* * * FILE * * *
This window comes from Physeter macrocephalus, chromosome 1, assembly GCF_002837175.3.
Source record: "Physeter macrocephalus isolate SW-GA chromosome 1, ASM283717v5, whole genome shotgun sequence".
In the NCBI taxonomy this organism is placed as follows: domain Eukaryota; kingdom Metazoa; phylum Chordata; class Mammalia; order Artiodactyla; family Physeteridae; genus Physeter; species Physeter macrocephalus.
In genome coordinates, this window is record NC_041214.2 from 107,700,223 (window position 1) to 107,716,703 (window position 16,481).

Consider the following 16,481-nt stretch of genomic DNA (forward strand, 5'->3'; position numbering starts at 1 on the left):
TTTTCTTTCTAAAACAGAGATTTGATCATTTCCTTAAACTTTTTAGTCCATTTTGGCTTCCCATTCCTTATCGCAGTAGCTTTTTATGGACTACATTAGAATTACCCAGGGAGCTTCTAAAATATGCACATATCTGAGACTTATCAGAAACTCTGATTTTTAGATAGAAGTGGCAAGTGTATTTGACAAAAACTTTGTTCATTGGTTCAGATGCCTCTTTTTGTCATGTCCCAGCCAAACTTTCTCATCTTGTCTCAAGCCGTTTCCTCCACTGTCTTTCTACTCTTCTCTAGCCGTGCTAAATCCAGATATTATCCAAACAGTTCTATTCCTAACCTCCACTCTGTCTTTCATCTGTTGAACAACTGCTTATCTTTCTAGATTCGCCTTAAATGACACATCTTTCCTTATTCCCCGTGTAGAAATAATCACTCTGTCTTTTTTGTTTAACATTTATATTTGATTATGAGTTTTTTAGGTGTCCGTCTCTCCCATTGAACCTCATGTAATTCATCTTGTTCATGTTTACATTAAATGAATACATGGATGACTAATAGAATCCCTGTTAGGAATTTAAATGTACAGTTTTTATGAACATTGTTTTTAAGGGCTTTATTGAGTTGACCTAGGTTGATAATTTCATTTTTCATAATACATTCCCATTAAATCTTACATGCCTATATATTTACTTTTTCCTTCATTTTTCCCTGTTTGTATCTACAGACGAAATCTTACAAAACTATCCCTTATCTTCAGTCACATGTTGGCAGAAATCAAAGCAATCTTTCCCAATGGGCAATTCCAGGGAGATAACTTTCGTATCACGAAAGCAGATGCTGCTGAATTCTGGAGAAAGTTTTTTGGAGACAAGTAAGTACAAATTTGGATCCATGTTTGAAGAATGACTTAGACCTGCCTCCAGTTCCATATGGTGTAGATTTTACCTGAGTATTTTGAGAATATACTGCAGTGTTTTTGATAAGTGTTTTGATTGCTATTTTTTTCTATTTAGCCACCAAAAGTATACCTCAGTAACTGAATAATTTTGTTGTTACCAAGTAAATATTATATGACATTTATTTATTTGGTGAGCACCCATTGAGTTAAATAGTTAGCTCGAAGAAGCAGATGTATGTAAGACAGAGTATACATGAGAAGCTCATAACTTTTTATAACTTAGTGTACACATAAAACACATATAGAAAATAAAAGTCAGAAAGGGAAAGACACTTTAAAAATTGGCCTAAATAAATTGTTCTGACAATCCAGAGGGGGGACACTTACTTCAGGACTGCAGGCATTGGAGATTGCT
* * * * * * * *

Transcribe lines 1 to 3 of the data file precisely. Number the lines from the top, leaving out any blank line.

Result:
This window comes from Physeter macrocephalus, chromosome 1, assembly GCF_002837175.3.
Source record: "Physeter macrocephalus isolate SW-GA chromosome 1, ASM283717v5, whole genome shotgun sequence".
In the NCBI taxonomy this organism is placed as follows: domain Eukaryota; kingdom Metazoa; phylum Chordata; class Mammalia; order Artiodactyla; family Physeteridae; genus Physeter; species Physeter macrocephalus.